EUROPE’S inflation continued to decline in August with consumer prices in Ireland falling the most.
Lower energy prices and growing joblessness hit spending resulting in the third consecutive fall in inflation in August.
For last month the inflation rate in Ireland fell by -2.4% followed by Portugal at -1.2% and Cyprus, which declined by -0.9%.
At the opposite end of the spectrum the highest rate of inflation was recorded in Hungary (5.0%), Romania (4.9%) and Poland (4.3%).
Compared with July 2009, annual inflation fell in eight EU member states, remained stable in two and rose in 17.
Prices in the 16-nation euro region fell 0.2% from a year earlier, after declining 0.7% in July, according to the EU statistics office.
The August decline matched the estimate published on August 31, the figures confirmed.
The core inflation rate, which excludes volatile food and energy costs, held at 1.3% in August.
Due to the continuing fall in the cost of living in the euro area, the ECB earlier this month held interest rates at historic lows of 1% set in May 2009, in a further effort to spur consumer demand to boost economic growth.
Loss of jobs caused by the global economic slump has hit the euro area hard, but there are signs that key economies like Germany and France are starting to see tentative green shoots of recovery.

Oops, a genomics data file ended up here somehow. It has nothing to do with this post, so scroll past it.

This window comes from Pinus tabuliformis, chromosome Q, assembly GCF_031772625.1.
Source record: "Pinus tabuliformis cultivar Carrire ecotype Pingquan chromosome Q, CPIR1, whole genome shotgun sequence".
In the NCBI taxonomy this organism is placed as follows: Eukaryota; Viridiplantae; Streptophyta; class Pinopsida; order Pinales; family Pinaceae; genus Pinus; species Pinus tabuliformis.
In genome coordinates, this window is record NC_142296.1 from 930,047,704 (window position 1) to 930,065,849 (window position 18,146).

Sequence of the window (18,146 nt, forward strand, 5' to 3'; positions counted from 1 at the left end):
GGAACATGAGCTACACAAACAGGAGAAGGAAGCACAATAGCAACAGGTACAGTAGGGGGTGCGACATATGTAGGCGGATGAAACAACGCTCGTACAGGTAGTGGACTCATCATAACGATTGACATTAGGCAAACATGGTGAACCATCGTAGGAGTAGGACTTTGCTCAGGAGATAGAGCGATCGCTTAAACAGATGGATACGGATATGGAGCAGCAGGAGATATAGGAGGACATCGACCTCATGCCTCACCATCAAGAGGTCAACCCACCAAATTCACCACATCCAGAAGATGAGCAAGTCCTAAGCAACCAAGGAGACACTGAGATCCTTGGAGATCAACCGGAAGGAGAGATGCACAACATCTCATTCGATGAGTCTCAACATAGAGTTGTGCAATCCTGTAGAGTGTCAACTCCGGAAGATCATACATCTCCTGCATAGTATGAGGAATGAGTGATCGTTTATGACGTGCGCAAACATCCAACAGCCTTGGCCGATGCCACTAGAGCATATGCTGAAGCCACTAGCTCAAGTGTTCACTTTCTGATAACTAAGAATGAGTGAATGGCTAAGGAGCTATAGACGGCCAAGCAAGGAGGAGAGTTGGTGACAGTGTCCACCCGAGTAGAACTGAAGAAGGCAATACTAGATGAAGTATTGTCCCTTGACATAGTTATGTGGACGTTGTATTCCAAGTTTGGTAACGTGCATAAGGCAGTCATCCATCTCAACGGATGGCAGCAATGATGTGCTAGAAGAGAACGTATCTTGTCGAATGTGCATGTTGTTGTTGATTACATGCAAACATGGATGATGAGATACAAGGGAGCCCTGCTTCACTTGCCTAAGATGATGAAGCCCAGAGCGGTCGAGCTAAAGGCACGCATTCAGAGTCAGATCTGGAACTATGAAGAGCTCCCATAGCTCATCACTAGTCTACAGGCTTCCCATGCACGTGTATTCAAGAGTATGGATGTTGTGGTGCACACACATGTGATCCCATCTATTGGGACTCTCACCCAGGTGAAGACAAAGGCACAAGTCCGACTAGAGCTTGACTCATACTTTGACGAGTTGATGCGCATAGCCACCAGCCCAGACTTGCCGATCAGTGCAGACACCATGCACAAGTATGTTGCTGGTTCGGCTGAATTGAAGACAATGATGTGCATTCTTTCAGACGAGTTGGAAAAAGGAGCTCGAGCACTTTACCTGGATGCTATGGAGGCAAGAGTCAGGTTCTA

That shift is reflected in the slow down in the pace of decline in the euro area of 0.2% for August, which is in sharp contrast with the much bigger fall of 0.7% that occurred in July.
This followed publication of figures on Monday indicating the eurozone is likely to have emerged from its worst recession since WWII by the end of this month.
The slowdown in the pace of decline in the consumer price index raises further hopes of an economic rebound in the coming months, analysts said.
Uncertainty over the emerging recovery persists and some analysts have warned the move out of recession in the US and other major economies might be a false dawn.
“We’re seeing the first signs of stabilisation” in the economy, EU Monetary Affairs Commissioner Joaquin Almunia told the European Parliament yesterday.
“However, we are not yet in a situation where we can say economic activity can maintain itself.
“There are risks of regression.”
Job losses continue to increase in most economies raising fears that worse is till to some.
Such a pattern is normal as economies go through the transition from recession to renewed economic growth according to some economists.
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